Mud  The Podwits Review

Posted: June 4, 2013 by Podwits Administrator in Film, Film Review
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Mud is an ode to innocence that evokes Mark Twain set on the precipice of adulthood.

Mud Theatrical PosterReview by Luke Whitmire

Mud is writer/director Jeff Nichols third film (Shotgun Stories, Take Shelter) that takes place in his home state of Arkansas, in the Delta Bayous along the Mississippi. Nichols has a real familiarity with this particular life of foraging for fish, living on houseboats tethered along the shore, and adolescence curiosity in the backwoods South. Nichols layers his characters in this unique world that is rich and emotionally touching.

The story follows a fourteen year old boy Ellis (Tye Sharidan) and his best friend Neckbone (Jacob Loftland), who discover an abandoned boat-a small cabin cruiser-on an island out in the middle of a river. They find this boat sitting in a tree, wedged in between two limbs. With elation, the boys claim the boat their own and rummage through its interior. But the boat is already claimed by a slovenly looking stranger named Mud (Matthew McConaughey). Mud informs the boys that he will leave soon, and that he is waiting on the love of his life, Juniper (Reese Witherspoon), who he plans on cruising down with to the Gulf of Mexico for a new beginning.Matthew McConaughey

Mud is a fugitive on the run for murdering a man and eludes local police and bounty hunters, intent on dispensing lethal justice. Mud procures a 45. Caliber pistol, a lucky shirt, and an inexhaustible amount of cigarettes to get him by from day-to-day. But he still needs food and supplies for the boat, so he befriends Ellis and Neckbone to assist him. Ellis, who is infatuated with the attributes of love, admires Mud’s love for Juniper, and goes the extra mile in helping the two reconnect.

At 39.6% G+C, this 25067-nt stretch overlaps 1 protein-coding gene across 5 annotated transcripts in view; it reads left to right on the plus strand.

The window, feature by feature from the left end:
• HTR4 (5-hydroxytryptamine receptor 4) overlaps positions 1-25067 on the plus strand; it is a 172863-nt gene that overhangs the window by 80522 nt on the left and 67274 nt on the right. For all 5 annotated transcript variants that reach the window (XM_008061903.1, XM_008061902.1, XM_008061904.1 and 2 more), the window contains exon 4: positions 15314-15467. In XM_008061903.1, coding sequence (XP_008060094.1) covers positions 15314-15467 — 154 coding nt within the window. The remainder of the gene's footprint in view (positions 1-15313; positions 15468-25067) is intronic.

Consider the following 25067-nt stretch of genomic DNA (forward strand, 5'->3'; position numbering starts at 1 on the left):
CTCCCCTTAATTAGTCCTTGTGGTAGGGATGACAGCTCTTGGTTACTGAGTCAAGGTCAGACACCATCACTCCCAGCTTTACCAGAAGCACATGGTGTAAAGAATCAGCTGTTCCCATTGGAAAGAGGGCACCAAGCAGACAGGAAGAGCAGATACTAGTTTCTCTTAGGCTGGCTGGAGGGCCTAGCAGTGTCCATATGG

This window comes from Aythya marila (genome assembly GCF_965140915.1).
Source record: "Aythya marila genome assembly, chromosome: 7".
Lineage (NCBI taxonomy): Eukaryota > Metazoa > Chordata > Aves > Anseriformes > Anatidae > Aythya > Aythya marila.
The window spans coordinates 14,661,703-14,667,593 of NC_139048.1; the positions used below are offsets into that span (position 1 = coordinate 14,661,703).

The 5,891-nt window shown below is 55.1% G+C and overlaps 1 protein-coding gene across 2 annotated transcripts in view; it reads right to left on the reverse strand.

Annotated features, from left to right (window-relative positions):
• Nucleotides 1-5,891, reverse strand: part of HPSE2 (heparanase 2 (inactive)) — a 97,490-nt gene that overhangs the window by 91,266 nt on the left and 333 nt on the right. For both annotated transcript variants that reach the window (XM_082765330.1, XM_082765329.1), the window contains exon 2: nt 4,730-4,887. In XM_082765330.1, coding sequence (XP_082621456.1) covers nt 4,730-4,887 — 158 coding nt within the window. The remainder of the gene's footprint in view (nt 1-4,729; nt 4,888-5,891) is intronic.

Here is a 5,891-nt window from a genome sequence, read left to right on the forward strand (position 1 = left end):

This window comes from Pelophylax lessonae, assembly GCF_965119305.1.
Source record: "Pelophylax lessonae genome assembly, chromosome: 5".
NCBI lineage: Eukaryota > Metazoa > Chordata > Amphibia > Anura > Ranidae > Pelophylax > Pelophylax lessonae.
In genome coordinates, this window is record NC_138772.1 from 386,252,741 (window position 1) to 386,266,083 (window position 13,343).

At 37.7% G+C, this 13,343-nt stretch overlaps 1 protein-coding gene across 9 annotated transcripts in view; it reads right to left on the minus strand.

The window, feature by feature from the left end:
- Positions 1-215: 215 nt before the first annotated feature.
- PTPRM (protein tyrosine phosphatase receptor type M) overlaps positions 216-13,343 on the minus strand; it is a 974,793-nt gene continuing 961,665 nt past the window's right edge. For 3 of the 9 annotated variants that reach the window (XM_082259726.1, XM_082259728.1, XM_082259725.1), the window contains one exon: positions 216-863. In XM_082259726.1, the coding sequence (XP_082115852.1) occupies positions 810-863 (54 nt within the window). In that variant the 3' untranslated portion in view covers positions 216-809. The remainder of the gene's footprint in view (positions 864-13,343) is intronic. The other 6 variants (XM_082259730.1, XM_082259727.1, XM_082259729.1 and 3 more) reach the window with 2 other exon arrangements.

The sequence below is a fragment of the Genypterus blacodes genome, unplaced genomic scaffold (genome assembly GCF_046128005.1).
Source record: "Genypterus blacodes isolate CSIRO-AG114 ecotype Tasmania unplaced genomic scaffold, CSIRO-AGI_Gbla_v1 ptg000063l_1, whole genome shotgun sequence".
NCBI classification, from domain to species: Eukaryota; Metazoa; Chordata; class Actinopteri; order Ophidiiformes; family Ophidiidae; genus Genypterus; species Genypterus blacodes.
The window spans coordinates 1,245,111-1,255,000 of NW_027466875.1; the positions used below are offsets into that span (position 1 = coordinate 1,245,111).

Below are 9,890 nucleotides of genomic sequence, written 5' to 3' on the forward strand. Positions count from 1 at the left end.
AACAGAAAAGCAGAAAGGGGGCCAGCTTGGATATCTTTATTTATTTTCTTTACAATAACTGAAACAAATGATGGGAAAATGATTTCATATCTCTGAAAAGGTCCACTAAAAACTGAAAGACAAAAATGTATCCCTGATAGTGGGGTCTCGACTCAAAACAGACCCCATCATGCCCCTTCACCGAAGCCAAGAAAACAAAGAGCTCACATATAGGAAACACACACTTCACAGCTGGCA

The core essence of the film is about love and how the asperity of life often besets the tranquility and passion we share with others. Love is the posture of the soul, and its entailments are binding. Love should never be manufactured for the moment, but should be perpetual and entail trust and forgiveness in everyday life. Ellis’ parents who still love each other, converse a lot about getting a divorce. Ellis himself yearns for an older girl at school, but her lack of commitment is breaking his heart. And Juniper has issues that keep her from fully committing to Mud. Nichols calibrates the core essence of love and trust with precision, allowing inflections and emoting to convey what the characters are feeling. The story is not saturated with dialogue heavy scenes, instead Nichols builds an authentic reality by letting the characters have time to show expression. Nichols never rushes his characters sorrows, he lets you relate and understand his characters in so many ways.Matthew McConaughey, Tye Sharidan & Jacob Loftland

McConaughey is the focal point of the film; he maintains a duality that is very hard to do as an actor. He does a brilliant job playing a killer who has to be gentle with the two boys as he works with them. Mud is a conflicted and confused soul who tells the boys at one point-“There are fierce powers at work in the world.” Sharidan and McConauhey are impeccable together, they never overact, never overplay their emotion. These two carry the film as they both learn how to love and trust one another in dark and cynical times.

Watching this film, I couldn’t stop noticing parallels to Mark Twain’s prolific classic novel  Huckleberry Finn and Rob Reiner’s classic film Stand by Me. It really is a coming-of-age tale like a Twain adventure in a contemporary setting.

Bottom line:
Jeff Nichols concocts a compelling, authentic tale of love and trust, fashioned in Southern Gothic. This enchanting, intelligent fairy tale, steeped in Mississippi  lore of Twain and other great American writers, makes it in my top three films list for this year.

* * * * *
5 out of 5 stars 


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